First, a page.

Extreme Weather Is a Fact! Look to Clean Energy to Help Your Business

Extreme weather is increasing due to global warming. Counterintuitively, the latest example is the extreme cold weather brutalizing Texas. Climate research points to the Arctic’s now warmer and more moist air weakening the jet stream that typically keeps Arctic air from heading southward. A now weakened jet stream, especially in La Niña years like this one, allows cold Arctic air to drop as far south as Texas.

What this means to your business is that global warming’s impacts on electricity grids are a measurable and recurring cost. Examples include a longer and more intense western U.S. fire season, more intense hurricanes slamming into the Atlantic and Gulf Coast states and more intense thunderstorm/tornado weather. The bottom line result is that your business goes dark and your customers stop buying.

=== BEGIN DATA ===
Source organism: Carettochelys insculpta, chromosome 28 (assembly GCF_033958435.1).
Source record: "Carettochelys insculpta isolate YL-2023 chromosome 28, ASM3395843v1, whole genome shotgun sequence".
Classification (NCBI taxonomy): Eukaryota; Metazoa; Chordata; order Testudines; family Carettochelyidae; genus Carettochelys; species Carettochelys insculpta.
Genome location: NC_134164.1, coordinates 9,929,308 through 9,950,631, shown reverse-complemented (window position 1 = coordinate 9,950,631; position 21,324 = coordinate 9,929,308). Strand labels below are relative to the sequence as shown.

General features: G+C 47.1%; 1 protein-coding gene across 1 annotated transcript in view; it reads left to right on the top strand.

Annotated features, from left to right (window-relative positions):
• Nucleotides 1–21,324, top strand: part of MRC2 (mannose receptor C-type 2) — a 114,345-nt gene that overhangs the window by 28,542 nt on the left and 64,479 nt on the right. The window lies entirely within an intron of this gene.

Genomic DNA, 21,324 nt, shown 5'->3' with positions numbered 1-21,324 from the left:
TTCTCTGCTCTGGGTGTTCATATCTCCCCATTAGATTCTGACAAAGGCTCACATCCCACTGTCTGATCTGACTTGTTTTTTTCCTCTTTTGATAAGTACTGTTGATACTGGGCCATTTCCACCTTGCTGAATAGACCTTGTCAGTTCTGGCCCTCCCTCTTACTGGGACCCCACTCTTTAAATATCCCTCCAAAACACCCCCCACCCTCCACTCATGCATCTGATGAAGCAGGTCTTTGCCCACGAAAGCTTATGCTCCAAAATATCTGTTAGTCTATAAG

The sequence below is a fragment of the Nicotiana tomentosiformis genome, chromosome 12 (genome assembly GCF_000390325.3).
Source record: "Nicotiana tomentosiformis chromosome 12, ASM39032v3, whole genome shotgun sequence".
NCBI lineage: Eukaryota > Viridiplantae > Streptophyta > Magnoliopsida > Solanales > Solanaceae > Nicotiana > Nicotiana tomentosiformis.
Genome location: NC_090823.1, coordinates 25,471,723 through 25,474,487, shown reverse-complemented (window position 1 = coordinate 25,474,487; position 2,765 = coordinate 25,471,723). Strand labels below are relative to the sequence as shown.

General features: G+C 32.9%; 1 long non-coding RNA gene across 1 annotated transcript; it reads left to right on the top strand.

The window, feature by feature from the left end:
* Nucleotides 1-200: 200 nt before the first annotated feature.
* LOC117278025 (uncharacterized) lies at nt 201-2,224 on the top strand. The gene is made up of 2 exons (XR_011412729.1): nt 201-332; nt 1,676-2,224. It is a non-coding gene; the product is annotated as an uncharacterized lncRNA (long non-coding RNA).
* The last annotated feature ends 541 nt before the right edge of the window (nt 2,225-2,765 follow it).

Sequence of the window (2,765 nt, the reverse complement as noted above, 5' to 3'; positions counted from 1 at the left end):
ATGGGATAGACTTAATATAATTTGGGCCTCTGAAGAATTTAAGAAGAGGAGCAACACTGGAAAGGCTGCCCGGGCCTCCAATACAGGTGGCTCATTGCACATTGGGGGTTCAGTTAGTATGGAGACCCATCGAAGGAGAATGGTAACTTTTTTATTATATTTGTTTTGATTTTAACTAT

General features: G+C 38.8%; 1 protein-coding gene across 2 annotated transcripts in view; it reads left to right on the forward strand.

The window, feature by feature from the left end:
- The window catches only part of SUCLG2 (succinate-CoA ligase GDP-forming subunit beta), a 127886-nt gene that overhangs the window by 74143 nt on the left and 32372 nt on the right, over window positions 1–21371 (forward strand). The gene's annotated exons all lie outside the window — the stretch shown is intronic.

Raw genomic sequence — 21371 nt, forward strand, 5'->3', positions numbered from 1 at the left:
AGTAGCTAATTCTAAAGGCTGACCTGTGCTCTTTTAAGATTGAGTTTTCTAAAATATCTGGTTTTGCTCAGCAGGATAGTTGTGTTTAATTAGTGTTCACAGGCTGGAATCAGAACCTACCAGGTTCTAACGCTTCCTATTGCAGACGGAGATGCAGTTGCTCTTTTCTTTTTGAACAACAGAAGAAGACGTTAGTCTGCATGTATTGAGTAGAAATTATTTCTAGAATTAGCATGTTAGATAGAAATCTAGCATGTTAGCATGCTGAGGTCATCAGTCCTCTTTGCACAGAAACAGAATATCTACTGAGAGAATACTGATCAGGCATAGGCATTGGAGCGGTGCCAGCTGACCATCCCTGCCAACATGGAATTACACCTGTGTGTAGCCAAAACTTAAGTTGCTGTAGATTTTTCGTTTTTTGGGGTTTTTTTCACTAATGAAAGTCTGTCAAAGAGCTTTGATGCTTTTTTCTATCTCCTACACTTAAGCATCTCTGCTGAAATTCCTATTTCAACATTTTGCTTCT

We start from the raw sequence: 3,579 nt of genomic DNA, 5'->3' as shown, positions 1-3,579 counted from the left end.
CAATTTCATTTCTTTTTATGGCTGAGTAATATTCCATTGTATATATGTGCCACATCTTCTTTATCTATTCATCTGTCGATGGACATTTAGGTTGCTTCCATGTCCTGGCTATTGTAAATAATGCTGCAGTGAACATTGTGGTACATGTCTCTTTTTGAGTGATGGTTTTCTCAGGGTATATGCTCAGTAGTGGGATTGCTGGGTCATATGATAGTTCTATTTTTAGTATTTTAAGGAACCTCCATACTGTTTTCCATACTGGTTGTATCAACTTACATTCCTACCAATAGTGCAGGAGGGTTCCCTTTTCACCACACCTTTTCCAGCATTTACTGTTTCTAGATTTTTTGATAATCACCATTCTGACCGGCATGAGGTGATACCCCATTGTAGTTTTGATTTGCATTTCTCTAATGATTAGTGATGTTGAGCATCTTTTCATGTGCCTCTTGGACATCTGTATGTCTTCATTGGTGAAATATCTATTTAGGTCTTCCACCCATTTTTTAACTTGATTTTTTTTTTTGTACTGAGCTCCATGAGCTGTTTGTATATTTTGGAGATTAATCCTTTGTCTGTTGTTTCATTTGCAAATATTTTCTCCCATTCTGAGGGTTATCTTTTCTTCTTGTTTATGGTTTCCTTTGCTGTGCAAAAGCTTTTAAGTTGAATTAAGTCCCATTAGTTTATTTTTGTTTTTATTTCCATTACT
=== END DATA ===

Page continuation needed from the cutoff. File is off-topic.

Extreme Weather Impacts All Energy Sources

Extreme cold in Texas is impacting all electricity energy sources. Yet, the initial hype coming out of Texas pointed the finger at renewable energy as the cause of the power outages. That is wrong. On February 15 when the Texas grid began rotating blackouts it had 34 gigawatts of power offline. About 4 gigawatts was tied to wind turbines going down. The rest was tied to coal and natural gas (methane) fired power plants.